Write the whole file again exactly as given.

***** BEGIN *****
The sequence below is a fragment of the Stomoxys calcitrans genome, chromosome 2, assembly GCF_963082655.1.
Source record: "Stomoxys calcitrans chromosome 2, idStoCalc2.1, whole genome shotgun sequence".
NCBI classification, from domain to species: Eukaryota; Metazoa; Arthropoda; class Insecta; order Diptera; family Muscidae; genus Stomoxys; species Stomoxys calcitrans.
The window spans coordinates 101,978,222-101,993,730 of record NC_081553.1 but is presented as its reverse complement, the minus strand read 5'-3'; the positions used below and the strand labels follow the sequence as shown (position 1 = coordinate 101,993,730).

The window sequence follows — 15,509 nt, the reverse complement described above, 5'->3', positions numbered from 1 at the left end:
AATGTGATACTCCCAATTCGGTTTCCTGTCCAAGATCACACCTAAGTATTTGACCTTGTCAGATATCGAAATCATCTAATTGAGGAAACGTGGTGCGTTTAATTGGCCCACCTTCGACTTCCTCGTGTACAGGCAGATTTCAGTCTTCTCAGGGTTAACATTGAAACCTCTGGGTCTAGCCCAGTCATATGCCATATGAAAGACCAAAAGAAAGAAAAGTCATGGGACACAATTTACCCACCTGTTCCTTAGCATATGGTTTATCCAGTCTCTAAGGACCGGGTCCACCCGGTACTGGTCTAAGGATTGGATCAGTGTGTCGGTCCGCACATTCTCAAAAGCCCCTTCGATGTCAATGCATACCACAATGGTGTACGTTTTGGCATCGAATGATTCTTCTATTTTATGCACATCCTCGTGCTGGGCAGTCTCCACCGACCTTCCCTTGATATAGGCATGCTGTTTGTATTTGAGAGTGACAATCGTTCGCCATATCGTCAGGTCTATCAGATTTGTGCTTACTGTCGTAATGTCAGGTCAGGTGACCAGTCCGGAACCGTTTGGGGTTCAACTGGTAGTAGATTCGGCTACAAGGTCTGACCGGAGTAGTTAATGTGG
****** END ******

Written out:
The sequence below is a fragment of the Stomoxys calcitrans genome, chromosome 2, assembly GCF_963082655.1.
Source record: "Stomoxys calcitrans chromosome 2, idStoCalc2.1, whole genome shotgun sequence".
NCBI classification, from domain to species: Eukaryota; Metazoa; Arthropoda; class Insecta; order Diptera; family Muscidae; genus Stomoxys; species Stomoxys calcitrans.
The window spans coordinates 101,978,222-101,993,730 of record NC_081553.1 but is presented as its reverse complement, the minus strand read 5'-3'; the positions used below and the strand labels follow the sequence as shown (position 1 = coordinate 101,993,730).

The window sequence follows — 15,509 nt, the reverse complement described above, 5'->3', positions numbered from 1 at the left end:
AATGTGATACTCCCAATTCGGTTTCCTGTCCAAGATCACACCTAAGTATTTGACCTTGTCAGATATCGAAATCATCTAATTGAGGAAACGTGGTGCGTTTAATTGGCCCACCTTCGACTTCCTCGTGTACAGGCAGATTTCAGTCTTCTCAGGGTTAACATTGAAACCTCTGGGTCTAGCCCAGTCATATGCCATATGAAAGACCAAAAGAAAGAAAAGTCATGGGACACAATTTACCCACCTGTTCCTTAGCATATGGTTTATCCAGTCTCTAAGGACCGGGTCCACCCGGTACTGGTCTAAGGATTGGATCAGTGTGTCGGTCCGCACATTCTCAAAAGCCCCTTCGATGTCAATGCATACCACAATGGTGTACGTTTTGGCATCGAATGATTCTTCTATTTTATGCACATCCTCGTGCTGGGCAGTCTCCACCGACCTTCCCTTGATATAGGCATGCTGTTTGTATTTGAGAGTGACAATCGTTCGCCATATCGTCAGGTCTATCAGATTTGTGCTTACTGTCGTAATGTCAGGTCAGGTGACCAGTCCGGAACCGTTTGGGGTTCAACTGGTAGTAGATTCGGCTACAAGGTCTGACCGGAGTAGTTAATGTGG